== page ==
they would sure take a bath. That would be a lot of
And remember, when everything is taken into account
it's highly likely that
that they've spent as much money
on the advertising of a film
than they have - just as much as they have on the actual production.
an area that's relatively unknown, not just
to the public but to artists, some of whom
draw really well. It's just a great, great
And I do like the idea that we're shifting from different subjects,
it's exciting. So you're going from sci-fi or film noir
and then you're doing the next one is a light romance or a
comedy. It's great. Okay so
here is my
drawing. This head was sized
so I got it precisely the way I wanted. I put
cross hairs in the corners. Later on
this can be lined off but I usually don't do that because I leave it to the
art director and his production crew. Sometimes they wanna
expand this maybe or bring it in tighter.
So I don't draw these lines but I'm aware of
them because of these cross hairs. And now I've got
an original going and it's number five
so where can I put that? I can put it right up here.
There. This tracing paper is now
And I'm gonna finish it up
now. Okay we have two
other characters in this film, right. Robert Downey Jr. and
John Malkovich. So
let's pull out the reference on those actors, set
pull this up,
you can keep it, don't discard it,
and let's pop in the other characters.
and I've got a different size of him too
and a third
Now there are a lot of ways of bringing attention to him too. All I have to do is
go darker on him than I do on her and he'll
pop out and because of her scale and placement
she will be important and because of the dark contrasts
he will be equally important.
Now here we have some heads of
Malkovich. There's this one,
don't want it to be the same size as Robert Downey Jr.
Right now it's a little bigger, alright, I get it.
How about this.
I think he's too big here.
Let's try the other one.
He looks pretty sinister.
However a couple things.
We wanna make sure
that we're not covering up an important point on her head.
That would be
the mouth. Could lower him here
And this scale
is probably a big enough difference. I could put Downey
or let me think I could
put him, located there, and Downey
over here. But I have a
flopped version of that head,
goes like this.
That might be better.
Then again, Malkovich might be
drawing too much attention here. Again your art director
is gonna dictate this. He's gonna draw them in the
approximate scale he wants and position. But here
we are doing our own art directed subjects
so I have to think like one.
Okay well we don't need that.
We don't even need this
so much anymore.
I don't need this.
The ear is not too important so
what we do with that can be
Alright I think I'm gonna do this. Let's
put Malkovich up here
that means pulling this off.
Let's see about a smaller image of him.
I could always go back
and photocopy him down in size a little bit but
I don't wanna go to the trouble, it's just a lesson so
we will do this. Stick with
Tape her down good
Alright that means
we have to get our plastic erase. Now I'm just
going to erase
parts of her head
which are not needed. That are gonna
be overlapped by his head.
If you happen to have
an electric eraser,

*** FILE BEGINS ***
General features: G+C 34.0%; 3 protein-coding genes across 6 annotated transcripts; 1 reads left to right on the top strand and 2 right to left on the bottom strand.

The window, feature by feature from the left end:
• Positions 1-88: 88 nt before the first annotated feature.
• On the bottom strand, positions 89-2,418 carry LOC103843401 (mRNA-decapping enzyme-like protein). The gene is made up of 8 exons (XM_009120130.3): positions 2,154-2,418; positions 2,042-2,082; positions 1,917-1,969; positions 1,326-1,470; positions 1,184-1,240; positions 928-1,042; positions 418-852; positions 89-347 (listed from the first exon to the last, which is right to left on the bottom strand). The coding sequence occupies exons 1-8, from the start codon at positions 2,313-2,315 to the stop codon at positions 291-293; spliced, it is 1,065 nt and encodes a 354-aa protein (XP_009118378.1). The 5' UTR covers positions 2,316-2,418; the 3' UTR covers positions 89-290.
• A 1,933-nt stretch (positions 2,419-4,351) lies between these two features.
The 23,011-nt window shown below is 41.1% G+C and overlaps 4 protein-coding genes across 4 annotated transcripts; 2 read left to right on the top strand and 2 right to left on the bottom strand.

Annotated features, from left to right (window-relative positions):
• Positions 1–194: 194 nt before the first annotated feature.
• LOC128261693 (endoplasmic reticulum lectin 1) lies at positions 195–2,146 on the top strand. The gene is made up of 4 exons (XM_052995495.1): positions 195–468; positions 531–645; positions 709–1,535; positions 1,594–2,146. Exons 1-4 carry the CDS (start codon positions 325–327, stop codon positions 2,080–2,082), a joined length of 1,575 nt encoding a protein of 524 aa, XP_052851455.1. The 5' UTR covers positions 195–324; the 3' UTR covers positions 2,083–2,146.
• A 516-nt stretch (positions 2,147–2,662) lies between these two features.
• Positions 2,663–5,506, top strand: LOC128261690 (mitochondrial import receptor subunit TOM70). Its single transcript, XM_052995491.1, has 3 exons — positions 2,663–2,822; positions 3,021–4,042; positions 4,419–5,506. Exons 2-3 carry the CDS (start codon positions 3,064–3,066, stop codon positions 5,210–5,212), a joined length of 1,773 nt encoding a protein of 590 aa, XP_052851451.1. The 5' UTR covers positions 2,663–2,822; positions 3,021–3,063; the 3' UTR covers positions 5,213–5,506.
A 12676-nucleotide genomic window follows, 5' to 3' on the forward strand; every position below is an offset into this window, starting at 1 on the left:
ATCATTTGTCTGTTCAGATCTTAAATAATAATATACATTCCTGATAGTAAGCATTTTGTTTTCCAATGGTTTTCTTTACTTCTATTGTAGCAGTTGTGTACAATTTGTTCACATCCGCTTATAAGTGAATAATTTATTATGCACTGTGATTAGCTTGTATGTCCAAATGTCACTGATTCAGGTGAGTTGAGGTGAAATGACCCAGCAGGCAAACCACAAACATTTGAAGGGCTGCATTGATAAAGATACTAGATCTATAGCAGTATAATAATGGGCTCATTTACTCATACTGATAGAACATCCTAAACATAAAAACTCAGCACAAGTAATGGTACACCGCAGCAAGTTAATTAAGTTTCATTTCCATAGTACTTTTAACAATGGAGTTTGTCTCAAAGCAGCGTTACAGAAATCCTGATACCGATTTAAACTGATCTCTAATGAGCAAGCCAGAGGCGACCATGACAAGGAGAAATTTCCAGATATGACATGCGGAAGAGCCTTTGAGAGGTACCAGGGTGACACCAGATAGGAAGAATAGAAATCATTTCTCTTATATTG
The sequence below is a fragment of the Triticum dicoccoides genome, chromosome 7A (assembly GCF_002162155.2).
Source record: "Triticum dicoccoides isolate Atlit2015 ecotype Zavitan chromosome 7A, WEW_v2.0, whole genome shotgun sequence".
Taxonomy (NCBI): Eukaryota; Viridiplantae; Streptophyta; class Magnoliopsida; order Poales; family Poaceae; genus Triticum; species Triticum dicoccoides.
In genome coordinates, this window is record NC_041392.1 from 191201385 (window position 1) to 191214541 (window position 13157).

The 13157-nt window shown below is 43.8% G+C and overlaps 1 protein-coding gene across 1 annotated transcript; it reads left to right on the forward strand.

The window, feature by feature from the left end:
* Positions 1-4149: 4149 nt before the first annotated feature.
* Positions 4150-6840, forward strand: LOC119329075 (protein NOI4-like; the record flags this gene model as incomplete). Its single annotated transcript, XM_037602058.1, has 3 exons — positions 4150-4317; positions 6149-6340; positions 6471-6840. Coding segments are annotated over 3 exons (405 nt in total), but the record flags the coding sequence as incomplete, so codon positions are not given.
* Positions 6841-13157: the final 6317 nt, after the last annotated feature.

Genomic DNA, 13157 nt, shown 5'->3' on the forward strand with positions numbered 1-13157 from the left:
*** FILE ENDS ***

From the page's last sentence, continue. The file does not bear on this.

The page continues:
the little handheld ones are not very strong.
If you have one that plugs into an AC outlet
then great, you're in luck.
They don't really make them like they used to anymore
but you may be able to locate one.
The one I used, and I had three of them in my
studio, one at each of my work stations, was an
electric eraser that could erase the entire cover of a Time magazine
and it would leave the white paper
stock that the printer originally used, without a single scratch.
Those were the days.
not so much. They figure people are doing
everything on computers so let's just leave it
This is kind of at an angle so I'm gonna fix that.
bit outside my
I don't mind because I can always expand this slightly too.
certainly can do that when they put everything on photoshop at the end.
And ultimately size it up for presentation.
So I'm comfortable with that. So
we're just putting our next character in place.
Here is the head show where
we're referring to.
For a little complexion on the
nose, I don't think we're gonna put a red nose on him
or anything corner right now. We might
at least later on in another piece.
But I don't think so, not here.
Again if you were doing this for
an art director and you didn't have your own concept that you were
drawing, well you might.
You might be asked to put the clown nose on everything.
But here it's up to you.
I'll just readjust this tape
It has to go here.
And this piece
has to go here.
That way we can lift up
and see what we're doing.
Like so. Good.
Keep things quite sharp here.
A lot of the quality of your drawing is gonna depend
on how well prepared you were, how organized
you were because the more so
extra time you get.
Another reason I don't really wanna finish these heads up at this stage
is because I'm gonna be showing them,
emailing or faxing them, over to the art
director or if he or she is in house, same thing.
And so why do
too much. They may change something.
Now you'll probably
strike up some rapport with
one or more art directors
who are very comfortable working with you, understands your
work in progress and so on.
Now if you get an art director, and they're out there,
who says well you've gotta finish them up one,
finished up two, then finish up three,
and so on like that, it's an unpleasant experience, at least
for me because I'm trying to pace myself to do an